Over the next few weeks, I feel led to write about how I found the Lord, what happened afterwards and what is happening to me now.
It will be a descriptive journey of where my life once was and how God has taken me in His hands and gently molded me. It is a story about two wives, four children, seven stepchildren, 37 grandchildren (I think) and one great grandchild.
This will be as long and drawn out, as the Lord will allow it to be. The goodness and mercy that God showed me is available to you too. If you do not have Him already, come taste the Lord and see how well He can make you.
Singing has always been apart of my life. These days it is out when I am walking. When my feet are moving and my arms start to sway, it sets a rhythm and I began to sing or hum. Often I do not remember the words so I sing whatever comes to my mind. Often it is a good thing that my wife is deaf and only the Lord can hear me as it is to Him I sing.
Singing on the swing was what I liked to do back then. My mother took me to the Archdeacon at the little Anglican Church our family attended. Singing in the choir most Sundays was exciting until my mother stopped coming to listen to me sing.
I can never remember grace said in our house, nor were there family Bible readings. There was, however, a strong sense of double standards. What I heard and sang about at church never happened at our house. The only exception would have been when my Grandma came to stay.
I decided to follow my parents' example and not go anymore. I can still remember the sound of the front door being slammed shut behind me that Sunday morning. My sister and I sat on the front steps and cried to come back in but the door stayed shut. I decided that it was God’s fault and that the Christians would pay.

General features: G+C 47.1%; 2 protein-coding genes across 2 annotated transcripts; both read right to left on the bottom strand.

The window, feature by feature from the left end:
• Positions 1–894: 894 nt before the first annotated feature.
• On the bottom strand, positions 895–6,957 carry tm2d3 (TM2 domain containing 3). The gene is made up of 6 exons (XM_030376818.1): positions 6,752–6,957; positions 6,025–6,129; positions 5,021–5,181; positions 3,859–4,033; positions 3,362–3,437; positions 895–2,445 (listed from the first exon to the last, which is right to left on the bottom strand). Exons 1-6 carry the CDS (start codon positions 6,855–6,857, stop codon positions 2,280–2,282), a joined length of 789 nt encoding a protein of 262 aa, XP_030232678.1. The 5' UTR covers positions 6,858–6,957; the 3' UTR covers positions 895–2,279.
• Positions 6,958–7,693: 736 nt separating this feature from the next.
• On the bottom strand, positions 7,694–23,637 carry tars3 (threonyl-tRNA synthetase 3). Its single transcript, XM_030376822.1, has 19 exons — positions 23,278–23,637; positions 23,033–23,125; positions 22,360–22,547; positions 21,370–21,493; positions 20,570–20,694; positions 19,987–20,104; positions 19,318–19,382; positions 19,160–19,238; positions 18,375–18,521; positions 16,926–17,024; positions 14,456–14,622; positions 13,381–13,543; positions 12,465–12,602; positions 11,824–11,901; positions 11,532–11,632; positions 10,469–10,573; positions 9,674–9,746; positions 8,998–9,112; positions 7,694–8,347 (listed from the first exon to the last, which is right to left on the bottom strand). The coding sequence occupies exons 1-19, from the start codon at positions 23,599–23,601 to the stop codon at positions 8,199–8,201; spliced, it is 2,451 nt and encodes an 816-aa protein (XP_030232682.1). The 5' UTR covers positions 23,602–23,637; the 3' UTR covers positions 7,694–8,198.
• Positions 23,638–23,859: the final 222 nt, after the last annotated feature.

The more I made their lives miserable, the more my Sunday School teachers and other people at church loved me. I changed churches, but it was the same. When my Sunday School teacher died it slowed me down for a while, but it was not long before I set up with my crusade again.
My friend broke into the church and stole the crucifix and candlesticks. Imagine his surprise when finding they were brass and not gold. I was disappointed when he returned them, but looking back, I am glad he did.
Breaking into churches began to appeal to me. In the mind of a 10-year-old, a fast food place would have more money than a church. Back then, there were only fish and chip shops. After a spat of robbing them, we decided to hit another church.
Coming outside we saw the priest’s car with the keys in it. It was a wonderful joy ride around the countryside, which paid the dividend of two years supervision under a child welfare case worker. She didn't stand for any nonsense and often threatened me with the police.
The funny thing about all this was years later as a Christian I prayed and asked God to provide my wife and I with a car. He did, the same model as the priest's car, but I am getting ahead of myself.
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